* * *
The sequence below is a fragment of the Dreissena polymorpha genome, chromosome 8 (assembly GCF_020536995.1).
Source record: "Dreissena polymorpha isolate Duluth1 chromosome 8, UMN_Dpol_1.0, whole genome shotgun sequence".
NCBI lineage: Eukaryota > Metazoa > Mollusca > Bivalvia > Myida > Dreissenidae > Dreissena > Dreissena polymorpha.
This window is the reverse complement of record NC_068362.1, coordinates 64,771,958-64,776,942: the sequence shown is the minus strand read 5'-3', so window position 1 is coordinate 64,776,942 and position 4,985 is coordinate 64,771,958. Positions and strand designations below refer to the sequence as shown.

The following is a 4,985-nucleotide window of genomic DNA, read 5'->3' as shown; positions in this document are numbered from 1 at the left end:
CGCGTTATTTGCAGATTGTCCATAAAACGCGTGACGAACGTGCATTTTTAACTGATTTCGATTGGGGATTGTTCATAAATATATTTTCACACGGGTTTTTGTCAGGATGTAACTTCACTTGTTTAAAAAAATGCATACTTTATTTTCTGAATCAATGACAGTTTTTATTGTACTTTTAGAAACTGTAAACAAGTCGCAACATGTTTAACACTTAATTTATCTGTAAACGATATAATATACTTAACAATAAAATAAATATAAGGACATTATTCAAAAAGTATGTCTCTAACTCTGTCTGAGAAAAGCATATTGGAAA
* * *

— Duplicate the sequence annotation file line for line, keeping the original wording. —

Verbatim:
The sequence below is a fragment of the Dreissena polymorpha genome, chromosome 8 (assembly GCF_020536995.1).
Source record: "Dreissena polymorpha isolate Duluth1 chromosome 8, UMN_Dpol_1.0, whole genome shotgun sequence".
NCBI lineage: Eukaryota > Metazoa > Mollusca > Bivalvia > Myida > Dreissenidae > Dreissena > Dreissena polymorpha.
This window is the reverse complement of record NC_068362.1, coordinates 64,771,958-64,776,942: the sequence shown is the minus strand read 5'-3', so window position 1 is coordinate 64,776,942 and position 4,985 is coordinate 64,771,958. Positions and strand designations below refer to the sequence as shown.

The following is a 4,985-nucleotide window of genomic DNA, read 5'->3' as shown; positions in this document are numbered from 1 at the left end:
CGCGTTATTTGCAGATTGTCCATAAAACGCGTGACGAACGTGCATTTTTAACTGATTTCGATTGGGGATTGTTCATAAATATATTTTCACACGGGTTTTTGTCAGGATGTAACTTCACTTGTTTAAAAAAATGCATACTTTATTTTCTGAATCAATGACAGTTTTTATTGTACTTTTAGAAACTGTAAACAAGTCGCAACATGTTTAACACTTAATTTATCTGTAAACGATATAATATACTTAACAATAAAATAAATATAAGGACATTATTCAAAAAGTATGTCTCTAACTCTGTCTGAGAAAAGCATATTGGAAA